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Moscow Considers Limiting Pets and Breeds Public Safety Debate

Moscow Considers Limiting Pets and Breeds Public Safety Debate


The long-lasting benefits of owning
animals have been proven by scientists time and time again. Pets provide company for the elderly,
make people feel needed and happy, and, of course, who can resist a
favorite critter cuddling next to you. I’ve been breeding dogs
for eight years. When my kids grew up, I really wanted
to have someone to take care of, who depended completely on me. Bodrova, who lives with her husband
and two children, keeps six dogs in her two-room apartment on
the northwest side of Moscow. There is no profit from
selling these dogs. It’s hard to even call it a business.
It simply warms my pocket from time to time. Most of the money is spent back
on the animals, so they end up paying for themselves. Sounds harmless, but some city
authorities say breeders like Bodrova are creating a safety problem. A proposed city law would limit public
housing residents to just two adult pets, plus their offspring that are younger
than three months old. This law is very appropriate because
people don’t just have a few animals in their homes. They have tens
and hundreds of animals, especially cats. My home is not privatized, which
means the government owns it. At any moment they can come,
fine me and say, “This dog needs to be put to
sleep, this one you must sell, and this one should be given away.” A purebred puppy sells for as much as
90,000 rubles (U.S.$3000), or five times the average
Russian monthly salary. Breeding animals for profit is a shady
business which is not controlled by the government. It’s very lucrative.
People understood that in the 90s, and began to explore this business. Sooner or later, such uncontrolled
breeding has to bring seriously tragic consequences. Until recently, breeds such as German
shepherds, doberman pinschers, pitbulls and wolfhounds were high in demand.
Some were purchased for protection, but most were seen as
the “it” pets to own. Before, dogs would bite arms and legs,
now they go for throats and heads. These are bites from
large, battle dogs. The statistics are that
approximately 78% of bites come from domestic dogs and even then,
from dogs with homes, not strays. Furthermore, when people do complain
to the police, they say, “Oh, you and your dogs again. We have
homeless laying around, the elderly are suffering, and you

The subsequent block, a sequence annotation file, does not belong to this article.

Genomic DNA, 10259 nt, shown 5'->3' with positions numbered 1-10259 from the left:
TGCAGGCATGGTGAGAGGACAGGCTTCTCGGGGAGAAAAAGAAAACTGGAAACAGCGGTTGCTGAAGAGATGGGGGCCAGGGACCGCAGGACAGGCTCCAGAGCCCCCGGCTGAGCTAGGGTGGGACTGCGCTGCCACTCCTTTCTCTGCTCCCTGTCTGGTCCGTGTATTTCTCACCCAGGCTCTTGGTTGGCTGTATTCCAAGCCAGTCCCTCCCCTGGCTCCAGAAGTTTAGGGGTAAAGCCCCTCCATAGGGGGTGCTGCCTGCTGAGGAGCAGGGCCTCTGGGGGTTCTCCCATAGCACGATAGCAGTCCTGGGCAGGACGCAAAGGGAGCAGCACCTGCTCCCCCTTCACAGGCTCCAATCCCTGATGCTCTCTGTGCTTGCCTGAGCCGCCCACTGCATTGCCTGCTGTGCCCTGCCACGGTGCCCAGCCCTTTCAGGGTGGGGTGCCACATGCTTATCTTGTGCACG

come with your problems about dogs.” The government is caught between
those who want greater enforcement, and pet owners who say the city
isn’t animal-friendly enough. The new law, if passed, may lessen one
problem while increasing another. If this law is passed, and people are
fined, what will happen to the animals? While Novozhilova wants
Moscow to control its pets, she says the city wouldn’t be able
to handle the consequences of the proposed law. Shelters in Moscow cannot handle
large numbers of animals. Often, strays are taken to locations
outside the city and killed. These shelters are Potemkin Villages,
it’s fiction with walls; shacks. Some dogs are gathered, suddenly
there’s footage on TV that these shelters are operational. Three months later, once it’s cold out,
we get complaints that the staff is inadequate, veterinarians are
unskilled migrant workers, there’s no heating or water supply. Without adequate shelters, Moscow has
already seen a resurgence of homeless dogs, and that’s been a firestarter
for other problems. The dogs eliminate all other fauna
meaningful to people in a city environment. That means
small animals like rabbits, hedgehogs. This type of predator
behavior is very serious. Bodrova hopes this law will not pass,
but instead, people learn the discipline that pet care requires. If you’re going to be a dog owner, you
have to weigh all the pros and cons. Can I provide my dog a fulfilling life?
If you plan to get a dog, and only communicate with it when
you come home from work at night, you probably shouldn’t
be a dog owner. The city counsil is reviewing the
proposed laws, but will most likely not pass
them in their current forms. When, or if a new law is passed,
implementing it will be another battle.

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